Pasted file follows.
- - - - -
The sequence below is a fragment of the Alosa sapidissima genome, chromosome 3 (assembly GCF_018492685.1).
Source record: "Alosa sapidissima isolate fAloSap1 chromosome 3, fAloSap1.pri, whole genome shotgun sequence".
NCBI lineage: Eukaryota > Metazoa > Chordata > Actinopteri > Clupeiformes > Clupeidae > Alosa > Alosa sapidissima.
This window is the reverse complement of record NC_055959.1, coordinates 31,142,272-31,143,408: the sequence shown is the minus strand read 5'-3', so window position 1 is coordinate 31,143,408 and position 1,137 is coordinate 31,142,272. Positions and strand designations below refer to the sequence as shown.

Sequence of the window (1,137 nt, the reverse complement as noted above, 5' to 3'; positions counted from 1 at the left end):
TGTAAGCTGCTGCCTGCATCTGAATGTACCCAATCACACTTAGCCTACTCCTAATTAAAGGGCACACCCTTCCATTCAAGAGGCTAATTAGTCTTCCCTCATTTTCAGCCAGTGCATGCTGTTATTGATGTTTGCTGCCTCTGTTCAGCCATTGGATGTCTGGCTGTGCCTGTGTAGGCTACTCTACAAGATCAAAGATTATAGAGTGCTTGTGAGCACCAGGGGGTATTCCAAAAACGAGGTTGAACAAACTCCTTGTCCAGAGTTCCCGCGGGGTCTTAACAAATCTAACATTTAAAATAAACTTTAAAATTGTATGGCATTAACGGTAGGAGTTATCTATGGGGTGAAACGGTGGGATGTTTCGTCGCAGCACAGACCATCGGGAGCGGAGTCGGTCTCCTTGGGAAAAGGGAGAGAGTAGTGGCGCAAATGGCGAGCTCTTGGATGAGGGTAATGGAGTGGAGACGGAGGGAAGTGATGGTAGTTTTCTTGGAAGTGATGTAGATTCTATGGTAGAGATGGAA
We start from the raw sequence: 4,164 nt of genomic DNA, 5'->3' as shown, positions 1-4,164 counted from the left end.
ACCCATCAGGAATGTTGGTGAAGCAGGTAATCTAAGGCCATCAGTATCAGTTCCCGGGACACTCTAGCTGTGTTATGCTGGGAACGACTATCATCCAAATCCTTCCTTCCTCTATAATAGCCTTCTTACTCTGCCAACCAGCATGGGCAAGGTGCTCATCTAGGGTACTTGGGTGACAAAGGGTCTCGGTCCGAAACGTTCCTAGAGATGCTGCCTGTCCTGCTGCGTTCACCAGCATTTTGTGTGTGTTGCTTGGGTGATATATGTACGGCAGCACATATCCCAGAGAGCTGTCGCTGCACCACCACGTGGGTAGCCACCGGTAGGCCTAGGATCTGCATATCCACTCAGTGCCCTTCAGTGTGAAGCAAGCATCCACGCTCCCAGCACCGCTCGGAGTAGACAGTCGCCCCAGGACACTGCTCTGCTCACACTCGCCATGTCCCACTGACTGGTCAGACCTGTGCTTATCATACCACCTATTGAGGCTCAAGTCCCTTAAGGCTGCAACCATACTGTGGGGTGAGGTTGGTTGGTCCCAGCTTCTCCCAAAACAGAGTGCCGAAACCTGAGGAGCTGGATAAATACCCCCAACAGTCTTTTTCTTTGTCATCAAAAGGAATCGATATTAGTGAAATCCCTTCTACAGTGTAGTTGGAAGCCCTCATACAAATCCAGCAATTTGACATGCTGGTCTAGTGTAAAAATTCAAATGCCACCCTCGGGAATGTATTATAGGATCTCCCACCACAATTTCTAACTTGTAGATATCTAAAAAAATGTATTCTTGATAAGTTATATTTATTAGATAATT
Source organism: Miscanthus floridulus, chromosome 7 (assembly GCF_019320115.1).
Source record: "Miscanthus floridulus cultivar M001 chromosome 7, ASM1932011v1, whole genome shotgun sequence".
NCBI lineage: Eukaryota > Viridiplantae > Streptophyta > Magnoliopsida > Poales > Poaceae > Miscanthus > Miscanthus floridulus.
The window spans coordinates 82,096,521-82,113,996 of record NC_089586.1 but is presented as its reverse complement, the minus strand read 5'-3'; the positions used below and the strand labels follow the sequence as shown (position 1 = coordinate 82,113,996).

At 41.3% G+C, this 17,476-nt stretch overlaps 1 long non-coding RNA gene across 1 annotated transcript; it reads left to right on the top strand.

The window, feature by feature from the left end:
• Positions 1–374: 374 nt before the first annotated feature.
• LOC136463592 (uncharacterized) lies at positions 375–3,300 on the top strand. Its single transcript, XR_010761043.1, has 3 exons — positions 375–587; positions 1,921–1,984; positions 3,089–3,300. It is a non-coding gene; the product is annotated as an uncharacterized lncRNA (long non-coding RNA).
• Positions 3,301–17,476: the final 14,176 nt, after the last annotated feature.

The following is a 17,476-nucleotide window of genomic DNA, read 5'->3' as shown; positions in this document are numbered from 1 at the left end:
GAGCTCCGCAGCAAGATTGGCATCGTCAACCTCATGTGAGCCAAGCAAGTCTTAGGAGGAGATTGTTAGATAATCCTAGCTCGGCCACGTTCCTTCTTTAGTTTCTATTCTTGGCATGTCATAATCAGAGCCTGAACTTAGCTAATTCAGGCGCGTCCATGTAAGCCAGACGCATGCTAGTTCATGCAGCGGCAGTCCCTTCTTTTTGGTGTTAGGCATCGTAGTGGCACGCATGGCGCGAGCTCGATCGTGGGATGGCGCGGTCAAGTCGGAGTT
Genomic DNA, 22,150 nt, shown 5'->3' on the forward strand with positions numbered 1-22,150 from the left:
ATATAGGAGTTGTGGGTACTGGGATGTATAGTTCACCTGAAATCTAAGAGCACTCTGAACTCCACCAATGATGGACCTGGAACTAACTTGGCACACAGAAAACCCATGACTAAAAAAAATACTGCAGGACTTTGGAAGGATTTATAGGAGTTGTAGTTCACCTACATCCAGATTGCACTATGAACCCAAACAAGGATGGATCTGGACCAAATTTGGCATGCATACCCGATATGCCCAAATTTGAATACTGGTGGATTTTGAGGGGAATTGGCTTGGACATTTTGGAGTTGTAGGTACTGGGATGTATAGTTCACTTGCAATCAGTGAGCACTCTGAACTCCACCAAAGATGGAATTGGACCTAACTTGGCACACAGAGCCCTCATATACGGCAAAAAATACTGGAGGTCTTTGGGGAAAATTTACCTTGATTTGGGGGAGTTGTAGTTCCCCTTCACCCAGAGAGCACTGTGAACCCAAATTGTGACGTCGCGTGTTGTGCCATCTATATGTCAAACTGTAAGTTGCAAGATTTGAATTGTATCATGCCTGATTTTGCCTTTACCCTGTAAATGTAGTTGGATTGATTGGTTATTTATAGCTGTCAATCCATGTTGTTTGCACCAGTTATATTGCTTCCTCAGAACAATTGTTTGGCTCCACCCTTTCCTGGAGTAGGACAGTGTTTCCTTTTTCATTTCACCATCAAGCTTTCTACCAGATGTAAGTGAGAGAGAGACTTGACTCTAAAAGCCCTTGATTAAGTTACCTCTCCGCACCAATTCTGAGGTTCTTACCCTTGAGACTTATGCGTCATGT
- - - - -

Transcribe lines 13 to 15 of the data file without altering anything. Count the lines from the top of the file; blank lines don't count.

At 41.3% G+C, this 17,476-nt stretch overlaps 1 long non-coding RNA gene across 1 annotated transcript; it reads left to right on the top strand.

The window, feature by feature from the left end:
• Positions 1–374: 374 nt before the first annotated feature.